Car incentive drew attention in Libertyville
A $100 voucher didn't necessarily knock would-be car buyers off the fence, but the program launched last summer by Libertyville village leaders is being considered a success.
With final figures just in, the consensus is that while the rebate may not have been the determining factor in a sale, it drew would-be customers to town and united dealers for the first time.
"I don't know you can say it made somebody buy a car but it may have made a difference where they bought a vehicle," said Heather Rowe, the village's economic development coordinator.
Publicity for the program also focused attention on village dealerships, which made it worth the gamble, said Mayor Terry Weppler, who proposed the program.
"I look at this as an investment," he said. "If nothing else, the publicity it got for our auto dealers was tremendous."
By committing $65,000, the village was among the first entities in Illinois to offer such an incentive. Each of the 13 dealers were given 50 vouchers valued at $100 each.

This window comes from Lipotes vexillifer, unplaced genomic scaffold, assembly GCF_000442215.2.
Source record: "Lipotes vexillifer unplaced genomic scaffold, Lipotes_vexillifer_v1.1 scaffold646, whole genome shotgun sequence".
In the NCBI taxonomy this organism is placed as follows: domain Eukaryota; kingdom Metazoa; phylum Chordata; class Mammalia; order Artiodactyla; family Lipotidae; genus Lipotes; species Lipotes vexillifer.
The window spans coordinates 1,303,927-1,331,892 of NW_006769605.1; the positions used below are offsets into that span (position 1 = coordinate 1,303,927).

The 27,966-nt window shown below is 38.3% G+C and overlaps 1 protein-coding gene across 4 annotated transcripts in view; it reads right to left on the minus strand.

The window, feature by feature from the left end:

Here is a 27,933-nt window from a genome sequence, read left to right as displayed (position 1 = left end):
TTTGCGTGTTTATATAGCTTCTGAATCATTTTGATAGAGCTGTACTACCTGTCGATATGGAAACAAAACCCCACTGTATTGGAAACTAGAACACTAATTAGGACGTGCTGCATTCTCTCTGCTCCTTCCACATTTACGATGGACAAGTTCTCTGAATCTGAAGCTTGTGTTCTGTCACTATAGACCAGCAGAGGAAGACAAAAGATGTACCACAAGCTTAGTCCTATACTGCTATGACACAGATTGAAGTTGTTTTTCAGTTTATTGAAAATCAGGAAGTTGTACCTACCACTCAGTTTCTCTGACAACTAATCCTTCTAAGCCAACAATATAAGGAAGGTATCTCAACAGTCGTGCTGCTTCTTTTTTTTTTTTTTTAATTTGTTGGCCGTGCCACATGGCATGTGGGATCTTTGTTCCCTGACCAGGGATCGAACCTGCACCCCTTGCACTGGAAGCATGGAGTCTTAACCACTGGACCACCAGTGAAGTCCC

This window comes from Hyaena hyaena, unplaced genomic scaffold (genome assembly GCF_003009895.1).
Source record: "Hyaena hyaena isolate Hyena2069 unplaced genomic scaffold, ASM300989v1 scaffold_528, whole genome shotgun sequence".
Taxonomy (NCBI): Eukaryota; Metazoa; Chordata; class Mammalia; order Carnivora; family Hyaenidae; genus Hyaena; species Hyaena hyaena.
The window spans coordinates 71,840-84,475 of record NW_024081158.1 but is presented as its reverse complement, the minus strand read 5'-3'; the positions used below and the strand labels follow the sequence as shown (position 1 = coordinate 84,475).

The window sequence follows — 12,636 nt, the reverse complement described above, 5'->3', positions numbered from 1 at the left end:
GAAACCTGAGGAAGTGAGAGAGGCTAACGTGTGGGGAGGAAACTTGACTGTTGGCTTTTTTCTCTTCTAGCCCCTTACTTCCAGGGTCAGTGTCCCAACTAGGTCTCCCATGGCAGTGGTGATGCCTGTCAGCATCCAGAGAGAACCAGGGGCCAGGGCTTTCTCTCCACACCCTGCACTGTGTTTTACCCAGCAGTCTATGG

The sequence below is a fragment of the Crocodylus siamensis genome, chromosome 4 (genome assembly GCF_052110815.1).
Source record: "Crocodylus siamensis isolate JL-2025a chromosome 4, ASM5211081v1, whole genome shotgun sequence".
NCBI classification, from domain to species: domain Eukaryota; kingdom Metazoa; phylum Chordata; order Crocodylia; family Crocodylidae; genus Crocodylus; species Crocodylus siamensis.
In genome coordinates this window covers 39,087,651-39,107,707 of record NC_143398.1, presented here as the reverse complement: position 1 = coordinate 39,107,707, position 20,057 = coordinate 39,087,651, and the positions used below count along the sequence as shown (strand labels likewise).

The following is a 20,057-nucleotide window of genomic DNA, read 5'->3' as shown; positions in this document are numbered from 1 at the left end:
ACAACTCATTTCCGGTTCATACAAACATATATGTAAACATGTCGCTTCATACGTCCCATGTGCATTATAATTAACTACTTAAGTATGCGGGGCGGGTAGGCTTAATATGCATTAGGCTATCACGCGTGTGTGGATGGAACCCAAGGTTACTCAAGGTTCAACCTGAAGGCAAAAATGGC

Customers who leased or purchased a new car by Sept. 7 were given a voucher to be redeemed by the village in the form of $25 gift cards good only at local businesses.
Figures provided by the village showed that most of the available 650 vouchers were distributed and that many dealers ran out of their allotments.
Only about half the vouchers were redeemed, however.
All told, the village issued $34,100 in gift certificates. About 86 percent, or $29,000, was spent at local businesses.
Sunset Foods was the top recipient with 169 gift certificates redeemed, followed by Jimmy's Charhouse with 131 and Cafe Pyrenees with 103.
"It really spread the benefit of the program throughout the community," said Rowe.
Car sales account for about 60 percent of all sales tax revenue received by Libertyville. But overall receipts, including those for autos, have been dropping for years. Village officials tried the voucher as a local economic stimulus of sorts.
Another plus, according to the village, was the program cemented cooperation among the dealerships, who for the first time united in an association for marketing purposes.
The dealers group is expected to discuss the impact of the village program in coming weeks.
"All in all, we thought it was very successful," said Glenn Bockwinkel, general manager of Acura of Libertyville and head of the dealers group.
"It could have been more successful with a higher dollar amount but it was a start."
Funds for the program were set aside after the current budget was approved, meaning the expense will have to come out of village reserves.
"Being the first to do it in Illinois got us tremendous publicity you would not get otherwise," Weppler said.